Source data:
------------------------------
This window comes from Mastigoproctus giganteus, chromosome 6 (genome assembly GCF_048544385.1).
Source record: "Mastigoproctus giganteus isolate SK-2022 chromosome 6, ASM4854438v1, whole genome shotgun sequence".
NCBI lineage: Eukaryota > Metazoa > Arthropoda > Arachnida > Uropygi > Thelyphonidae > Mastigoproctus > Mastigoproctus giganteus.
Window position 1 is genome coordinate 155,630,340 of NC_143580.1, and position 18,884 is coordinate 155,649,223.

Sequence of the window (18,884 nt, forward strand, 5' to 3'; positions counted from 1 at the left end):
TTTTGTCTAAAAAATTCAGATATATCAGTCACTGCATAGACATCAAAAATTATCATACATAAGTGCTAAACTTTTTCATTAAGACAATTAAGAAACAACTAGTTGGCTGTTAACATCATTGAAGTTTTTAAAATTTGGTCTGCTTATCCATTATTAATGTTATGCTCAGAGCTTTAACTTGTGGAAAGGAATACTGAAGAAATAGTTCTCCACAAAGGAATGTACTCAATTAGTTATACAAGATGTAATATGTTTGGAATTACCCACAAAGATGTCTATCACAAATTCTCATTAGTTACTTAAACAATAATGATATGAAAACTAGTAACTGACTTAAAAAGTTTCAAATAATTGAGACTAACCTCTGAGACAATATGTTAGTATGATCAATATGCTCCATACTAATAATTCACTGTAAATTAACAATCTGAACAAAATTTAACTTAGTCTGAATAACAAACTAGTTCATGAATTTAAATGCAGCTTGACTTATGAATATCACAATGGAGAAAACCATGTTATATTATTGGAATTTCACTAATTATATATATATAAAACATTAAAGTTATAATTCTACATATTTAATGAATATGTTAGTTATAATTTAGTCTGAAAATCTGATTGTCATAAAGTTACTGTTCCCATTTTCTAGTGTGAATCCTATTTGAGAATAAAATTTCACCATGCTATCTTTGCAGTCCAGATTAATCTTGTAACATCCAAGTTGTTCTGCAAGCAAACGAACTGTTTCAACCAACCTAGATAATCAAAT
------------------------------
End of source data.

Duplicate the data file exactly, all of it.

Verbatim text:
This window comes from Mastigoproctus giganteus, chromosome 6 (genome assembly GCF_048544385.1).
Source record: "Mastigoproctus giganteus isolate SK-2022 chromosome 6, ASM4854438v1, whole genome shotgun sequence".
NCBI lineage: Eukaryota > Metazoa > Arthropoda > Arachnida > Uropygi > Thelyphonidae > Mastigoproctus > Mastigoproctus giganteus.
Window position 1 is genome coordinate 155,630,340 of NC_143580.1, and position 18,884 is coordinate 155,649,223.

Sequence of the window (18,884 nt, forward strand, 5' to 3'; positions counted from 1 at the left end):
TTTTGTCTAAAAAATTCAGATATATCAGTCACTGCATAGACATCAAAAATTATCATACATAAGTGCTAAACTTTTTCATTAAGACAATTAAGAAACAACTAGTTGGCTGTTAACATCATTGAAGTTTTTAAAATTTGGTCTGCTTATCCATTATTAATGTTATGCTCAGAGCTTTAACTTGTGGAAAGGAATACTGAAGAAATAGTTCTCCACAAAGGAATGTACTCAATTAGTTATACAAGATGTAATATGTTTGGAATTACCCACAAAGATGTCTATCACAAATTCTCATTAGTTACTTAAACAATAATGATATGAAAACTAGTAACTGACTTAAAAAGTTTCAAATAATTGAGACTAACCTCTGAGACAATATGTTAGTATGATCAATATGCTCCATACTAATAATTCACTGTAAATTAACAATCTGAACAAAATTTAACTTAGTCTGAATAACAAACTAGTTCATGAATTTAAATGCAGCTTGACTTATGAATATCACAATGGAGAAAACCATGTTATATTATTGGAATTTCACTAATTATATATATATAAAACATTAAAGTTATAATTCTACATATTTAATGAATATGTTAGTTATAATTTAGTCTGAAAATCTGATTGTCATAAAGTTACTGTTCCCATTTTCTAGTGTGAATCCTATTTGAGAATAAAATTTCACCATGCTATCTTTGCAGTCCAGATTAATCTTGTAACATCCAAGTTGTTCTGCAAGCAAACGAACTGTTTCAACCAACCTAGATAATCAAAT